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Originally published February 23, 2014 at 7:27 PM | Page modified February 24, 2014 at 1:33 PM

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Commute by gondola? Kirkland may be up for the idea

Unpredictable public-transit solutions from Sound Transit and King County Metro are prompting Kirkland to explore innovative commuting alternatives such as air gondolas.


Seattle Times staff reporter

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Visions of traveling by gondola usually include floating through Venice or approaching a freshly powdered ski slope, for most Americans — not getting around Kirkland.

But that could change sooner than you might think.

Antsy for affordable and green transportation alternatives, City Council members, the city manager and the mayor have started exploring the addition of air gondolas into its public-transit mix. Because the city may have to wait decades for Sound Transit to extend light rail along the Cross Kirkland Corridor, Mayor Amy Walen said the city is looking for quicker and cheaper transit alternatives such as the gondolas to use in the meantime. Fickle funding for King County Metro services has made the search even more urgent.

“We’re anticipating a lot of population growth here, and I’m afraid that growth will create problems Interstate 405 can’t handle,” Walen says. “The sooner we can get some other kind of transit option up the better.”

Although using aerial gondolas for regular public transit is rare in the United States, their usage around the world has ballooned recently. They’ve become more popular in European countries such as Italy, Germany, Portugal and France. In South America, there are more than 50 gondola transit systems either being planned or built, according to Creative Urban Projects, a firm studying cable-car projects worldwide.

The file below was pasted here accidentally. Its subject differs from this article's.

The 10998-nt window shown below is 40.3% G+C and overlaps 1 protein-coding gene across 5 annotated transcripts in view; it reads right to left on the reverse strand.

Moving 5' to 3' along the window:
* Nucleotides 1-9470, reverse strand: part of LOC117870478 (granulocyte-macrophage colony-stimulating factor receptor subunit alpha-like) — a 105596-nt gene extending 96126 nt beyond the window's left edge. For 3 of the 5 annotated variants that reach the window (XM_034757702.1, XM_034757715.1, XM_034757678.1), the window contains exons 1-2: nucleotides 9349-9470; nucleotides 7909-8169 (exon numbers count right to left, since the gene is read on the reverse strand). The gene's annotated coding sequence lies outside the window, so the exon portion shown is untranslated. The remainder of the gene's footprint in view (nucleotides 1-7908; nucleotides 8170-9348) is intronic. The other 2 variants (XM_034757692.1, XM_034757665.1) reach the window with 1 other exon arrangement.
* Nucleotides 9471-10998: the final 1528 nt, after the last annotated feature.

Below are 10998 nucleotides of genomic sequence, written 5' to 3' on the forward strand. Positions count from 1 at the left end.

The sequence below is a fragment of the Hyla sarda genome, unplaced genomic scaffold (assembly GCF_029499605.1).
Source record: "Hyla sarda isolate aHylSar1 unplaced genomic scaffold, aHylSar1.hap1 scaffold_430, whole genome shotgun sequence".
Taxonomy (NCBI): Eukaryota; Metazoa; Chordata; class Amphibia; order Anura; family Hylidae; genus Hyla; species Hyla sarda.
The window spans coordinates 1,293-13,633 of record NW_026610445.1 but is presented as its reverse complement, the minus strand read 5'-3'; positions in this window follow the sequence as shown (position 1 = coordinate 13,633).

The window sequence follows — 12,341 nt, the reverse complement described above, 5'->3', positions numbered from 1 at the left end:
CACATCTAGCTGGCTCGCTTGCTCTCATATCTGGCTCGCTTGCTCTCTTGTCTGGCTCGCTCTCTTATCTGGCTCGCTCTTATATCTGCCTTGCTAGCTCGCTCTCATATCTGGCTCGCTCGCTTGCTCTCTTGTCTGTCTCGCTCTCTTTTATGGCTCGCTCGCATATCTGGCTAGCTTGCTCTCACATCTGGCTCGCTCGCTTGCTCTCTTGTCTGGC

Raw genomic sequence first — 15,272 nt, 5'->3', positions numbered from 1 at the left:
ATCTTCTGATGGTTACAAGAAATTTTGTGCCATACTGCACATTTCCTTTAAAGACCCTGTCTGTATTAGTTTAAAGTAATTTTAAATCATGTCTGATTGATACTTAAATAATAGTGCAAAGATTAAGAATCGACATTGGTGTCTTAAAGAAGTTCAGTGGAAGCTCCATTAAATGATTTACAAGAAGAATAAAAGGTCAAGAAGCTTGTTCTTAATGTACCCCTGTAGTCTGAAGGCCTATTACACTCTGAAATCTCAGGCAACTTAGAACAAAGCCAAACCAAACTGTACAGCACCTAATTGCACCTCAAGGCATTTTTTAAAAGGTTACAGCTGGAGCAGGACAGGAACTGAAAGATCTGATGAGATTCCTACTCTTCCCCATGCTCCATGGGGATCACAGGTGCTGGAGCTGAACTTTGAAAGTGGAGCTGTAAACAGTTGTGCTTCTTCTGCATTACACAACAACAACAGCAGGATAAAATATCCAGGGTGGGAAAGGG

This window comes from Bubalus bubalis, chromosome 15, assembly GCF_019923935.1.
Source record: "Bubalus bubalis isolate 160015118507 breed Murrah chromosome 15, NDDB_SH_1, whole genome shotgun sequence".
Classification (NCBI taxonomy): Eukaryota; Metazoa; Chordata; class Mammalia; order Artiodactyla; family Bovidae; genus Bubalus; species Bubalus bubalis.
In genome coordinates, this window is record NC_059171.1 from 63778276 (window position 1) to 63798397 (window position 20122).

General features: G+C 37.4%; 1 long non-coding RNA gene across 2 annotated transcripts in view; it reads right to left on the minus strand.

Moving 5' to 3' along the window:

At an advanced transportation symposium the city of Kirkland organized and held at Google’s Kirkland campus earlier this month, Steven Dale, founding principal of Creative Urban Projects, emphasized that more American cities should be seriously researching the value of such systems.

One major attraction to the systems is that they can be built relatively quickly. A 12-mile route being built in La Paz, Bolivia, is expected to open this spring, less than two years after construction began.

The systems also are generally cheaper to construct: Depending on the contractor, constructing poles and stringing up cable for the routes can cost about a third of what it costs to build a light-rail or subway route, according to one designer trying to get Austin, Texas, to build a gondola system.